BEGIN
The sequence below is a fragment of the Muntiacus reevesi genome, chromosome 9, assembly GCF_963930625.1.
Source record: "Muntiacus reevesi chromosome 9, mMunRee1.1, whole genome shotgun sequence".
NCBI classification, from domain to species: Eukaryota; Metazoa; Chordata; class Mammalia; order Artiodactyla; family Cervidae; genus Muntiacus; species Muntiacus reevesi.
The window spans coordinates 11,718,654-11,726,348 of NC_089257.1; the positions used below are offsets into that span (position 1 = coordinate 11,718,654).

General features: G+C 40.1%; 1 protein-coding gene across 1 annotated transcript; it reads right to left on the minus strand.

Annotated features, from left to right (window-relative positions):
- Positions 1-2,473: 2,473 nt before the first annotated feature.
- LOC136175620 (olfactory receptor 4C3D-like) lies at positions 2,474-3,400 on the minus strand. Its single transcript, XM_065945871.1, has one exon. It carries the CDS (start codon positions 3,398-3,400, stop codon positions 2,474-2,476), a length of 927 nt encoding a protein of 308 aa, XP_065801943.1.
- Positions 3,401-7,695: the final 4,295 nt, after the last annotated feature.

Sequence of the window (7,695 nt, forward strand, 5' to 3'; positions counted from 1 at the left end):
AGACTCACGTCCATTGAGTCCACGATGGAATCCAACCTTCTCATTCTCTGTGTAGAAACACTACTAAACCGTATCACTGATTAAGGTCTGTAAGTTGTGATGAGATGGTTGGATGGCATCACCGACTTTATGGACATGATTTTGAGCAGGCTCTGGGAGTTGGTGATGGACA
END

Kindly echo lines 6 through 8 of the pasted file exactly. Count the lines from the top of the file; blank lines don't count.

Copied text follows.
Annotated features, from left to right (window-relative positions):
- Positions 1-2,473: 2,473 nt before the first annotated feature.
- LOC136175620 (olfactory receptor 4C3D-like) lies at positions 2,474-3,400 on the minus strand. Its single transcript, XM_065945871.1, has one exon. It carries the CDS (start codon positions 3,398-3,400, stop codon positions 2,474-2,476), a length of 927 nt encoding a protein of 308 aa, XP_065801943.1.